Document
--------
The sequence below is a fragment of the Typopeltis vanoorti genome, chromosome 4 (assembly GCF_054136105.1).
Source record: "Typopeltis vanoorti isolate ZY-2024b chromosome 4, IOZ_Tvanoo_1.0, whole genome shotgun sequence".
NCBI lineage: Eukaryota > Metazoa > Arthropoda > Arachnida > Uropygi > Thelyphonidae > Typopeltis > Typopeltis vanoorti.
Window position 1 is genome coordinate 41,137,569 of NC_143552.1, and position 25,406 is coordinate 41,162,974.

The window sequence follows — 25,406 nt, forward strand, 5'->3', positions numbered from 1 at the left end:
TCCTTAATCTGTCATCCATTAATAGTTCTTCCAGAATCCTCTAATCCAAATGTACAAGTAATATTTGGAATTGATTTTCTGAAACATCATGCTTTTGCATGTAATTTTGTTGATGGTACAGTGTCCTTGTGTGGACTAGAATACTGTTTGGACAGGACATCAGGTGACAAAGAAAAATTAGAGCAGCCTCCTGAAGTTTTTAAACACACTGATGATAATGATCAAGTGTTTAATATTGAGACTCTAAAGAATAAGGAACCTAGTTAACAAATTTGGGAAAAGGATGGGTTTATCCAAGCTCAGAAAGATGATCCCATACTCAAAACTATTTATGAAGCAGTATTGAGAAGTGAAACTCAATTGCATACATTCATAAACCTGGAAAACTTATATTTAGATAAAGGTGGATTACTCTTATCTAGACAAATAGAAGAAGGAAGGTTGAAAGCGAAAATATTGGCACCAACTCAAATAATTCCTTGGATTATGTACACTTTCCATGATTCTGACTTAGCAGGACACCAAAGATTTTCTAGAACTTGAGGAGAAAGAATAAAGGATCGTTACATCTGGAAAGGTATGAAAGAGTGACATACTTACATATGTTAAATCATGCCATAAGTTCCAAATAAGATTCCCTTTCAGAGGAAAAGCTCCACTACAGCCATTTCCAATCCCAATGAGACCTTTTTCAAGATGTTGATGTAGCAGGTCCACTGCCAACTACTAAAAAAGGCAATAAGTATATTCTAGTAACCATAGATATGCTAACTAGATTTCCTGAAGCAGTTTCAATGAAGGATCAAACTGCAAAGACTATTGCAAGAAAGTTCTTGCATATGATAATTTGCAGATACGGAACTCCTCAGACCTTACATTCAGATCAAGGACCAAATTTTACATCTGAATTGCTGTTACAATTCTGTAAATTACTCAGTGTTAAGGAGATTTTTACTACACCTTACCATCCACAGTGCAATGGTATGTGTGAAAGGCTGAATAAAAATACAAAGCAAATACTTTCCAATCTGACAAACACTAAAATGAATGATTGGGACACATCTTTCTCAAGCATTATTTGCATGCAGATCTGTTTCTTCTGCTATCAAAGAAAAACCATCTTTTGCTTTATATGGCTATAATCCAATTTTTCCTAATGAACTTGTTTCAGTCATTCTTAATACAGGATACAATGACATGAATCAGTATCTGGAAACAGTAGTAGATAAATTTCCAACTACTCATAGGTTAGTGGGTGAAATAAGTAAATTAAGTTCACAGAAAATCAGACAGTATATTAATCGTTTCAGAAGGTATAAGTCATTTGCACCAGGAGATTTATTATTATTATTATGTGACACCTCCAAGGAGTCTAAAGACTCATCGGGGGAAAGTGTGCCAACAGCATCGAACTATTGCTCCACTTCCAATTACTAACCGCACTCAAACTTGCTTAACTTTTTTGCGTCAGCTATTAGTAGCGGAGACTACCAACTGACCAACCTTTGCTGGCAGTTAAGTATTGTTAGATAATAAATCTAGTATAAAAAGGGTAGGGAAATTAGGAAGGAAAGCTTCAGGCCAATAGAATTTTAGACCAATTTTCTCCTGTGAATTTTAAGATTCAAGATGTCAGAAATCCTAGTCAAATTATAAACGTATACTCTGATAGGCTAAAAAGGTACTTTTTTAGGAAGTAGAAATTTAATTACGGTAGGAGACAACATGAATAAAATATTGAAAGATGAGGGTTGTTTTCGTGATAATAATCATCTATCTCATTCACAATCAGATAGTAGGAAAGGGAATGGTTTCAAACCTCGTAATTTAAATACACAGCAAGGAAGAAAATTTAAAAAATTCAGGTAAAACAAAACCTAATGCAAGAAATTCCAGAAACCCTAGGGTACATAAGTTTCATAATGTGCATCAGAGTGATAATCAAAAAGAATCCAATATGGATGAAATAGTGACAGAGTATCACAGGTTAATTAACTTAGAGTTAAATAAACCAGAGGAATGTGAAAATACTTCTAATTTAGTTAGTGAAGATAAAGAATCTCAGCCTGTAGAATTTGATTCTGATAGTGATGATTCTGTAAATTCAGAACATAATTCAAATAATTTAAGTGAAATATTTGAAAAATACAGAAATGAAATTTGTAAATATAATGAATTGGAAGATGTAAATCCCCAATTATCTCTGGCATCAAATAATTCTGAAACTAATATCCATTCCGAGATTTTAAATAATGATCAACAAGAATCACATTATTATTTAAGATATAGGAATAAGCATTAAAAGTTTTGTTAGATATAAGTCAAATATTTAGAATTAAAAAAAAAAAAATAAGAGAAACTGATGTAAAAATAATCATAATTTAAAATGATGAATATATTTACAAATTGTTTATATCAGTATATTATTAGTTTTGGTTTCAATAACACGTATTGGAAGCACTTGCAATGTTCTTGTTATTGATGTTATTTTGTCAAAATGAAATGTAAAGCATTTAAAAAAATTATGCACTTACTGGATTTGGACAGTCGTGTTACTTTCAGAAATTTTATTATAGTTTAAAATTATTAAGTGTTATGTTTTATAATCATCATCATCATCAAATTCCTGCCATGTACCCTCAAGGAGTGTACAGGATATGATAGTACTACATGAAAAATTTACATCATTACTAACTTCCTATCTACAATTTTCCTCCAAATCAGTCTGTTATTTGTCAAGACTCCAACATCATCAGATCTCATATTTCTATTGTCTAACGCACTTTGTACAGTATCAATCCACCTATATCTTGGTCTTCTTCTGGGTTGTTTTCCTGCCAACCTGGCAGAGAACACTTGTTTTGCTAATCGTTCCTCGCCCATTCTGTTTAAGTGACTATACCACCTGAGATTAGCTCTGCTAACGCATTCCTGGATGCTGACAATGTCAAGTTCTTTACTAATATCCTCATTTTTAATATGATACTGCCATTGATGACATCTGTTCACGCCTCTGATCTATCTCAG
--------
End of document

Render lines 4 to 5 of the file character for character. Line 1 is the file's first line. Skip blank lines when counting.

Window position 1 is genome coordinate 41,137,569 of NC_143552.1, and position 25,406 is coordinate 41,162,974.

The window sequence follows — 25,406 nt, forward strand, 5'->3', positions numbered from 1 at the left end: